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Cellulitis

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  • Cellulitis

    *sigh*

    Tips? Advice? Miracle working home remedies?

    My mare has had a relentless case of cellulitis in her left hind for weeks now. Vet has been out twice... she's had two rounds of antibiotics in addition to the initial booster injection, and I've been using poultice and standing wraps. The swelling seems to be higher up, around her hock (which is difficult to wrap) area rather than lower in her cannon bone. She's also broken out in some little sores.


  • #2
    I'd put a sweat wrap on the hock. It's not that easy, but definitely doable.

    First, put a stable bandage on the lower leg. They slather furacin on the hock, and wrap in clear plastic wrap. The place another quilt over the hock, and wrap a figure 8 bandage on it. Should stay put for 12 hours in a stall.

    If you aren't comfortable doing a figure 8 bandage, you can put a commercial Velcr0-type hock wrap over the saran wrap.

    Comment


    • #3
      Nope. My filly spent over a week at New Bolton where she received two or three regional limb perfusions and IV antibiotics then came home for another 4 weeks of oral antibiotics.
      McDowell Racing Stables

      Home Away From Home

      Comment


      • #4
        If it is at all like lymphangitis, I would make sure she can move around. They do develop little sores, it's from the pressure on the skin cells from the inside out. Silver sulfoxide ointment helps.
        Some riders change their horse, they change their saddle, they change their teacher; they never change themselves.

        Remember the horse does all the work, we just sit there and look pretty.

        Comment


        • #5
          My mare has a flare up every time I have to keep her in a stall, even if it is just overnight. Anytime she has to stand still like that her back leg blows up. She is out 24/7 unless we get this crazy below zero temps and wind.
          Derby Lyn Farms Website

          Derby Lyn Farms on Facebook!

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          • #6
            We had our mare come down with it a few years ago. She recovered nicely after a course of SMZs. Can't remember if I did a furacin sweat. I guess we were lucky, it never came back.
            Lilykoi


            Hell hath no fury like the chestnut thoroughbred mare

            Comment


            • #7
              4 weeks is a pretty long time for cellulitis to go unresolved. Consider communicating this to your vet - it may be time for the "big guns" - IV antibiotics like Baytril.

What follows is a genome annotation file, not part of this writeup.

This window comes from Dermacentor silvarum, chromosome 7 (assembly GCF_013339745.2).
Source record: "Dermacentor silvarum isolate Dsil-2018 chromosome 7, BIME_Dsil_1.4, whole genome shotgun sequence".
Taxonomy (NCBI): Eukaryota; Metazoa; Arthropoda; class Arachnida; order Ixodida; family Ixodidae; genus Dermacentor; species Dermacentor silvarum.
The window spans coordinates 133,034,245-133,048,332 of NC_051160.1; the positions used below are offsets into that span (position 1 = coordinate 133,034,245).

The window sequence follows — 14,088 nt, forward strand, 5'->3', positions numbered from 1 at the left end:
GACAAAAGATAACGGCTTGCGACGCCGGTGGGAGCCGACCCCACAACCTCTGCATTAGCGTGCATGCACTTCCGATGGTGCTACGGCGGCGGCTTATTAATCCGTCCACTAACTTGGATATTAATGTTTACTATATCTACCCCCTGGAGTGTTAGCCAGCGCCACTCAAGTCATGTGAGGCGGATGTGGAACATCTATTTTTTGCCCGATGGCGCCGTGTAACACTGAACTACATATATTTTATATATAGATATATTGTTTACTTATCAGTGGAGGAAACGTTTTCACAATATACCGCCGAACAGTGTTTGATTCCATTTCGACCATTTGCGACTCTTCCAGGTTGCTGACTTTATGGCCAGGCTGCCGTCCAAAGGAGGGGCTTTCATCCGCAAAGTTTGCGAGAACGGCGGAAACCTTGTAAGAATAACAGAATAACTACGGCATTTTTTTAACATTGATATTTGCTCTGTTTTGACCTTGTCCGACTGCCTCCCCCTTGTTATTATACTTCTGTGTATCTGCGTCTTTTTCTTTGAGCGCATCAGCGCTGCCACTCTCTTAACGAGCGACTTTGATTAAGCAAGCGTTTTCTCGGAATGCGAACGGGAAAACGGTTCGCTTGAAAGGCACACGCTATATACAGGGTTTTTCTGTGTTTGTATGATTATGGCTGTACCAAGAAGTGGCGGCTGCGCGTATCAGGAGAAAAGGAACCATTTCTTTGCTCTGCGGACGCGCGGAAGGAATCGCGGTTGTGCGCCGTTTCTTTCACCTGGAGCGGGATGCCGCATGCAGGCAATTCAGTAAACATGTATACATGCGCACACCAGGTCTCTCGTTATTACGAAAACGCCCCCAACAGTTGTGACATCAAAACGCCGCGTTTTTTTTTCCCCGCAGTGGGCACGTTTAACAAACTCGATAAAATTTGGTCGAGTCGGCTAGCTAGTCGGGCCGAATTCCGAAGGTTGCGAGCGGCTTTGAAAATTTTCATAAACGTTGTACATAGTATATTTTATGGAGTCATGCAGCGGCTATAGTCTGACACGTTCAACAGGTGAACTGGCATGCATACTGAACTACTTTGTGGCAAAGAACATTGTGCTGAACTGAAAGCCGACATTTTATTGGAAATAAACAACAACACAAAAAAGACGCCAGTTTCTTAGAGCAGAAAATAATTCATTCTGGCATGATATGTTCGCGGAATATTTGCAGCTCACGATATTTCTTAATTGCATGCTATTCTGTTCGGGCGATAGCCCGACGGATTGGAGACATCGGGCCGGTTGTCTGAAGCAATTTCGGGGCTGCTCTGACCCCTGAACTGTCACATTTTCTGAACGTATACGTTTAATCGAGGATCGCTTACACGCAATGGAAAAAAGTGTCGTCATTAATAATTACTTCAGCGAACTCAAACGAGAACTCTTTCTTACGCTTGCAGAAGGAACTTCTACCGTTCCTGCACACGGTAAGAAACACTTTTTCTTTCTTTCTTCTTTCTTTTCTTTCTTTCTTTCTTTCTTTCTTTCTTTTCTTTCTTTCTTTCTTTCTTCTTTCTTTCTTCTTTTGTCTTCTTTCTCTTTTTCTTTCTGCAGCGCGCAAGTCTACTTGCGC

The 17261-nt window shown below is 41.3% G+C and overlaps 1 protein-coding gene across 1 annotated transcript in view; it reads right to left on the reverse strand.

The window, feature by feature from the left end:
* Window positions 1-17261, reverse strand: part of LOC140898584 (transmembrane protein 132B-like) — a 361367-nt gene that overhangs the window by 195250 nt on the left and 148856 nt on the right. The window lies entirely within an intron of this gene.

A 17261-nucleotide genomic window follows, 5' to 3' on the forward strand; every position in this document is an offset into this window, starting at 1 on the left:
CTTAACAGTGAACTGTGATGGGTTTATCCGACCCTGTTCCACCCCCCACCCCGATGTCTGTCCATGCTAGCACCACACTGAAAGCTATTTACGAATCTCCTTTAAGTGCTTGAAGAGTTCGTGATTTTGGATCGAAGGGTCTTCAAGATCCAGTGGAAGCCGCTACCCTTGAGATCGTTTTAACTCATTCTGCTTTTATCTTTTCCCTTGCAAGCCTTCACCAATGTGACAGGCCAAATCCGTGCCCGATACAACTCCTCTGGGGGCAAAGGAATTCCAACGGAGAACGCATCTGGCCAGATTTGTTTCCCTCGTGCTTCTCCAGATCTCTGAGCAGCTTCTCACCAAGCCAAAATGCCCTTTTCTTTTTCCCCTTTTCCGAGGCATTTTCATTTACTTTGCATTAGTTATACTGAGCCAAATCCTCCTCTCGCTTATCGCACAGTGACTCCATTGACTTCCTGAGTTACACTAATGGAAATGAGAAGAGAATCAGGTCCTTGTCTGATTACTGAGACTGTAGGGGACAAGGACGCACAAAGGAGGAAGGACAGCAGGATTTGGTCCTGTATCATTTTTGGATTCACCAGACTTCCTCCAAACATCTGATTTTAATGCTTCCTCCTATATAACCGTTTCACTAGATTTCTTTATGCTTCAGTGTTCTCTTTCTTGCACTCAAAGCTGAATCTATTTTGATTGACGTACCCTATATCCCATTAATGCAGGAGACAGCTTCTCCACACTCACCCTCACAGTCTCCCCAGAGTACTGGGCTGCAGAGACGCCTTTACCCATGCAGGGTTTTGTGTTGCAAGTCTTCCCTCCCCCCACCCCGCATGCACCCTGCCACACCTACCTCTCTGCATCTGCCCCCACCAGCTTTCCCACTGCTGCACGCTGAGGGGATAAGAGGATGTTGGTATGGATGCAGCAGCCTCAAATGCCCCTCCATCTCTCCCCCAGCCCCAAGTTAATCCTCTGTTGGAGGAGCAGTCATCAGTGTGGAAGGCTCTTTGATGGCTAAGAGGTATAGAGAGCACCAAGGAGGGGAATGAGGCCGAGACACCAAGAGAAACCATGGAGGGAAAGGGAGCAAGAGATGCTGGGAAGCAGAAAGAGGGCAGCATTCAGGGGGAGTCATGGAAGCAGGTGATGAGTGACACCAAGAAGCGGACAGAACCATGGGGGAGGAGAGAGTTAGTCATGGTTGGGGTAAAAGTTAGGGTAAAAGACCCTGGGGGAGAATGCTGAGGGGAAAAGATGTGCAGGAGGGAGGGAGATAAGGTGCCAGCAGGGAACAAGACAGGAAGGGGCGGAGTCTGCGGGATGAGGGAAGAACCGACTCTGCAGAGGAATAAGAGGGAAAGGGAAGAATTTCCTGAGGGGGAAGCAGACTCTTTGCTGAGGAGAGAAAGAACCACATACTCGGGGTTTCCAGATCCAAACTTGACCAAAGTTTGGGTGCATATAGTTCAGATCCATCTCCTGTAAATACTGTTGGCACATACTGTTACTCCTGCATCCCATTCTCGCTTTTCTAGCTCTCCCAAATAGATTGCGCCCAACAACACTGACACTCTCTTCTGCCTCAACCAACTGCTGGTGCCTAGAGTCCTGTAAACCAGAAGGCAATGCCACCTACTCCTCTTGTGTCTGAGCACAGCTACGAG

I have a mare with culicoides hypersensitivity-induced vasculitis on her hind coronary bands that cause chronic non-healing wounds, and she has gotten cellulitis 4-5 times over the course of 3-4 years. SMZ's don't touch it - we have found a combination of IV dex to suppress inflammation plus IV baytril along with cold-hosing and wrapping to be the best approach.

              The hock will appear swollen if you are wrapping the lower legs - the edema has nowhere else to go.

              Moving around is the BEST way to minimize the edema - try and keep your horse on a normal turnout schedule, plus add in hand-walking a few times a day if you can. It takes at least 20 min of hand walking for mine to show any appreciable decrease in swelling.

              Comment


              • #8
                Is there fever and lameness? If not, you have probably ventured into lymphagitis which requires different and very prompt treatment to not be permanent. Cellulitis also has to be treated promptly and aggressively to avoid lymphagitis. Unfortunately, at this point, the swelling might be permanent. If there is no fever, she likely need steroids and diuretics.

                Comment


                • #9
                  Hattie, my little trakehner, developed cellulitis on her right fore leg and stomach and chest after she was snake bit on that heel. My vet put a cast on her hoof, and had me wrap her leg with a pillow wrap, etc., for 3 weeks. She also had bute 2x a day and generic baytril once a day. All for 3 weeks.

                  The swelling in her abdomen and upper leg went down within a few days of medication. Cast and wrap came off after 3 weeks. Total of 4 weeks stall rest in deep bedding.

                  I was totally impressed how well things turned out. She did have silver sulfadiazine (sp) for her snake bite as well. And when the cast came off, all was dry and clean and smelled fine.
                  while your horse obviously won't need the snake bite protocol, Hattie's experience might help you some. Vet did not say to sweat the cellulitis on her leg, which went all the way up the leg to her chest and abdomen.

                  Comment


                  • #10
                    I agree with more antibiotics. My horse needed another month of orals after two rounds of injections for everything to clear up. I drenched his leg in dakin's solution to help heal the sores - you can look up the recipe for this it is bleach and baking soda in water. I didn't wrap mine and got him out of the stall as soon as I could (he was non-weight bearing at first it was so swollen).